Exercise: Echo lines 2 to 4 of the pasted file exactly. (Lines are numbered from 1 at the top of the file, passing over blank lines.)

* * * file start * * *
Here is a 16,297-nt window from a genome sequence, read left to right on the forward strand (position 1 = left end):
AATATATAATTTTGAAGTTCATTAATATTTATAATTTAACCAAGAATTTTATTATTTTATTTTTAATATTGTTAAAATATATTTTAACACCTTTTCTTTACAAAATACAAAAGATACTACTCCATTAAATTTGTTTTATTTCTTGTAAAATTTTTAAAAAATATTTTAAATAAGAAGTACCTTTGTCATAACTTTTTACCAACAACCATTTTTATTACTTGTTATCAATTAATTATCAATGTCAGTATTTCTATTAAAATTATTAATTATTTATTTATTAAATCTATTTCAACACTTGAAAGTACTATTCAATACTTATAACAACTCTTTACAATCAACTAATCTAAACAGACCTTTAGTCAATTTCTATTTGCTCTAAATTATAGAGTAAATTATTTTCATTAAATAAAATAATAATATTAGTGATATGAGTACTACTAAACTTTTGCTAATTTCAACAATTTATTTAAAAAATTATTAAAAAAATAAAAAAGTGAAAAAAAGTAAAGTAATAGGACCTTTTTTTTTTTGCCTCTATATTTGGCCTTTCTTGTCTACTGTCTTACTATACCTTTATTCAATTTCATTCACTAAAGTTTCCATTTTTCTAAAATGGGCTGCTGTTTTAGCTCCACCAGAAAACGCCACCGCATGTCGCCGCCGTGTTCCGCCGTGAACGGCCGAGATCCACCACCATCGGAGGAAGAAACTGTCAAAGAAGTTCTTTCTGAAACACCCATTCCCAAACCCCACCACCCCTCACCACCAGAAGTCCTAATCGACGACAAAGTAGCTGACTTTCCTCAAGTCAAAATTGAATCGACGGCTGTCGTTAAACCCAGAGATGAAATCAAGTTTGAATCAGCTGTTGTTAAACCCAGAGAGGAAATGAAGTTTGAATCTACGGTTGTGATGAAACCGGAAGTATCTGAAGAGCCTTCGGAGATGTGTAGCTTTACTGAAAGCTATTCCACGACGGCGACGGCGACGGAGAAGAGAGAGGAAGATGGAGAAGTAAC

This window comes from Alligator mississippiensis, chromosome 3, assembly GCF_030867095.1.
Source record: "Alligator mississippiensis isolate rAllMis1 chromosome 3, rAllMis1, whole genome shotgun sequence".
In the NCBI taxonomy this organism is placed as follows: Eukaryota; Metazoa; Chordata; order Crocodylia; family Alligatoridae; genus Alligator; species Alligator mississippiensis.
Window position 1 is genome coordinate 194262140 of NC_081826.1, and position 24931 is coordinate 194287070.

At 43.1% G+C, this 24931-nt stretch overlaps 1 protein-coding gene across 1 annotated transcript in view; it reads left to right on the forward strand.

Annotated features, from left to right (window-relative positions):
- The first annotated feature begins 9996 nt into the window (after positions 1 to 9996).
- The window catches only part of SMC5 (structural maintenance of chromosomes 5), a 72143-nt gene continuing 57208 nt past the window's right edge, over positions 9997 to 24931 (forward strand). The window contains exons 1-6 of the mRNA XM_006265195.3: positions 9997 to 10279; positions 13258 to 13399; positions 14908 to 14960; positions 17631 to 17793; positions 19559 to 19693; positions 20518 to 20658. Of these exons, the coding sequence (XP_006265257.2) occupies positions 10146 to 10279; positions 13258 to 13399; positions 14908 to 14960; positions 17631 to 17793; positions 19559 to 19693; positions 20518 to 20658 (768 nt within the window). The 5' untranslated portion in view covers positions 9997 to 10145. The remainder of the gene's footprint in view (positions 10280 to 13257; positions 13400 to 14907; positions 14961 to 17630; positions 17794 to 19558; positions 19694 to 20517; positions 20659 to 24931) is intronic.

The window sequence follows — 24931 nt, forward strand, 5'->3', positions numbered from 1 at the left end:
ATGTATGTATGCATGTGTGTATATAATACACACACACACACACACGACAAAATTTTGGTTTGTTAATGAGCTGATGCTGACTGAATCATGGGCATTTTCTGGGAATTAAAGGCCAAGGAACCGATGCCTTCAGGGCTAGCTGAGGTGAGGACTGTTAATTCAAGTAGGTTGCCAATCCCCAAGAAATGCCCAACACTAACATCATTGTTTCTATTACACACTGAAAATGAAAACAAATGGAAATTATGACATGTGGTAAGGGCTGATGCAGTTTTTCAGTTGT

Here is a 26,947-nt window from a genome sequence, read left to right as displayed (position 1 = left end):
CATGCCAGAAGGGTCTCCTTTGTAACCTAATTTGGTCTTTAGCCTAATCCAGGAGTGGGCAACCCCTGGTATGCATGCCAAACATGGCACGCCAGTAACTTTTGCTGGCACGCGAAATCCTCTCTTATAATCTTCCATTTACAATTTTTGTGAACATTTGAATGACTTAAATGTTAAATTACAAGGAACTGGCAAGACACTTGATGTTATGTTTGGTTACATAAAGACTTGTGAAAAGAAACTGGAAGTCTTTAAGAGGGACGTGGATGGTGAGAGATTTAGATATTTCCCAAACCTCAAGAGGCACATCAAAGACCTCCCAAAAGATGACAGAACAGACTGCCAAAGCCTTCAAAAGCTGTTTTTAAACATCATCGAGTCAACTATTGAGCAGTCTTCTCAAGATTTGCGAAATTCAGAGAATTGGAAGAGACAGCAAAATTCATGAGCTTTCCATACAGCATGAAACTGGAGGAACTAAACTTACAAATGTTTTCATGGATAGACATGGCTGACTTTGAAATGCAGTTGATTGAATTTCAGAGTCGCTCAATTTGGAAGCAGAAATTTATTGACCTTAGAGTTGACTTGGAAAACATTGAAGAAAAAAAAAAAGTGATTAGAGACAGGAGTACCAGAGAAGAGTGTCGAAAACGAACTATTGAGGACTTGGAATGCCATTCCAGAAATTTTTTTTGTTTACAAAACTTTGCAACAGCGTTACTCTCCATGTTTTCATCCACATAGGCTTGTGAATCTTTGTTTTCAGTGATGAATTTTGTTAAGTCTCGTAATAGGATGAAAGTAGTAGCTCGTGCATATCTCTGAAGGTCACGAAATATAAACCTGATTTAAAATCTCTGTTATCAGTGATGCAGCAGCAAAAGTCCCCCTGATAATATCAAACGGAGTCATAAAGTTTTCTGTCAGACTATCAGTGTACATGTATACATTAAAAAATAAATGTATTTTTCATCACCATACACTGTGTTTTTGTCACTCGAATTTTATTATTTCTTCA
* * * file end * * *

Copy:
AATATATAATTTTGAAGTTCATTAATATTTATAATTTAACCAAGAATTTTATTATTTTATTTTTAATATTGTTAAAATATATTTTAACACCTTTTCTTTACAAAATACAAAAGATACTACTCCATTAAATTTGTTTTATTTCTTGTAAAATTTTTAAAAAATATTTTAAATAAGAAGTACCTTTGTCATAACTTTTTACCAACAACCATTTTTATTACTTGTTATCAATTAATTATCAATGTCAGTATTTCTATTAAAATTATTAATTATTTATTTATTAAATCTATTTCAACACTTGAAAGTACTATTCAATACTTATAACAACTCTTTACAATCAACTAATCTAAACAGACCTTTAGTCAATTTCTATTTGCTCTAAATTATAGAGTAAATTATTTTCATTAAATAAAATAATAATATTAGTGATATGAGTACTACTAAACTTTTGCTAATTTCAACAATTTATTTAAAAAATTATTAAAAAAATAAAAAAGTGAAAAAAAGTAAAGTAATAGGACCTTTTTTTTTTTGCCTCTATATTTGGCCTTTCTTGTCTACTGTCTTACTATACCTTTATTCAATTTCATTCACTAAAGTTTCCATTTTTCTAAAATGGGCTGCTGTTTTAGCTCCACCAGAAAACGCCACCGCATGTCGCCGCCGTGTTCCGCCGTGAACGGCCGAGATCCACCACCATCGGAGGAAGAAACTGTCAAAGAAGTTCTTTCTGAAACACCCATTCCCAAACCCCACCACCCCTCACCACCAGAAGTCCTAATCGACGACAAAGTAGCTGACTTTCCTCAAGTCAAAATTGAATCGACGGCTGTCGTTAAACCCAGAGATGAAATCAAGTTTGAATCAGCTGTTGTTAAACCCAGAGAGGAAATGAAGTTTGAATCTACGGTTGTGATGAAACCGGAAGTATCTGAAGAGCCTTCGGAGATGTGTAGCTTTACTGAAAGCTATTCCACGACGGCGACGGCGACGGAGAAGAGAGAGGAAGATGGAGAAGTAAC

This window comes from Alligator mississippiensis, chromosome 3, assembly GCF_030867095.1.
Source record: "Alligator mississippiensis isolate rAllMis1 chromosome 3, rAllMis1, whole genome shotgun sequence".